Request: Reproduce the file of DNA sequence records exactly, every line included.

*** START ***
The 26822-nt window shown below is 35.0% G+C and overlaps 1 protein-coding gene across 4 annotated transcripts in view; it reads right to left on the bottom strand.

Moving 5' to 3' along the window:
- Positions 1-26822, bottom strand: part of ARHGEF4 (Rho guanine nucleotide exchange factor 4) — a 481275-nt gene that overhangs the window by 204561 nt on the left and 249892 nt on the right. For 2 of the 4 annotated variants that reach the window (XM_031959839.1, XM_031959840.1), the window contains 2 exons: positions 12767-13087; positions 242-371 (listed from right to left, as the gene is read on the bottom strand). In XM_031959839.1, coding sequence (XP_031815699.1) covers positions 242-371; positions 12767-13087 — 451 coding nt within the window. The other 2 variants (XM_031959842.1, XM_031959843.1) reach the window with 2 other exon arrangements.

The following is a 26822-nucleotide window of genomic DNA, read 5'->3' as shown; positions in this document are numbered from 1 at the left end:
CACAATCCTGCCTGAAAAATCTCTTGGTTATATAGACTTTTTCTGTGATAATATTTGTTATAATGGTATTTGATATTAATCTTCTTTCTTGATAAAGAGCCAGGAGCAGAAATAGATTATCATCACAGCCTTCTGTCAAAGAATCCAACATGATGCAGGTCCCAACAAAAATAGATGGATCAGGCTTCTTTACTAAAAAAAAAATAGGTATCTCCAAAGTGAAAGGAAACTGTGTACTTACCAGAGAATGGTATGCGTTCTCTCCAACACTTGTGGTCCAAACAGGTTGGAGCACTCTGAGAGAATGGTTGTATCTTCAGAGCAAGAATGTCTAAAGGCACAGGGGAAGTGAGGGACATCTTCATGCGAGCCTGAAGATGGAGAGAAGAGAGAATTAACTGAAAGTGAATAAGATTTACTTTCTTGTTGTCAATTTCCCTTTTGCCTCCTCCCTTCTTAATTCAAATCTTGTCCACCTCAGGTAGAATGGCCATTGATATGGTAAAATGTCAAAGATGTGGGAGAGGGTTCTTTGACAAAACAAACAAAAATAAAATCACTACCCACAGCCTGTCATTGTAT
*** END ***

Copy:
The 26822-nt window shown below is 35.0% G+C and overlaps 1 protein-coding gene across 4 annotated transcripts in view; it reads right to left on the bottom strand.

Moving 5' to 3' along the window:
- Positions 1-26822, bottom strand: part of ARHGEF4 (Rho guanine nucleotide exchange factor 4) — a 481275-nt gene that overhangs the window by 204561 nt on the left and 249892 nt on the right. For 2 of the 4 annotated variants that reach the window (XM_031959839.1, XM_031959840.1), the window contains 2 exons: positions 12767-13087; positions 242-371 (listed from right to left, as the gene is read on the bottom strand). In XM_031959839.1, coding sequence (XP_031815699.1) covers positions 242-371; positions 12767-13087 — 451 coding nt within the window. The other 2 variants (XM_031959842.1, XM_031959843.1) reach the window with 2 other exon arrangements.

The following is a 26822-nucleotide window of genomic DNA, read 5'->3' as shown; positions in this document are numbered from 1 at the left end:
CACAATCCTGCCTGAAAAATCTCTTGGTTATATAGACTTTTTCTGTGATAATATTTGTTATAATGGTATTTGATATTAATCTTCTTTCTTGATAAAGAGCCAGGAGCAGAAATAGATTATCATCACAGCCTTCTGTCAAAGAATCCAACATGATGCAGGTCCCAACAAAAATAGATGGATCAGGCTTCTTTACTAAAAAAAAAATAGGTATCTCCAAAGTGAAAGGAAACTGTGTACTTACCAGAGAATGGTATGCGTTCTCTCCAACACTTGTGGTCCAAACAGGTTGGAGCACTCTGAGAGAATGGTTGTATCTTCAGAGCAAGAATGTCTAAAGGCACAGGGGAAGTGAGGGACATCTTCATGCGAGCCTGAAGATGGAGAGAAGAGAGAATTAACTGAAAGTGAATAAGATTTACTTTCTTGTTGTCAATTTCCCTTTTGCCTCCTCCCTTCTTAATTCAAATCTTGTCCACCTCAGGTAGAATGGCCATTGATATGGTAAAATGTCAAAGATGTGGGAGAGGGTTCTTTGACAAAACAAACAAAAATAAAATCACTACCCACAGCCTGTCATTGTAT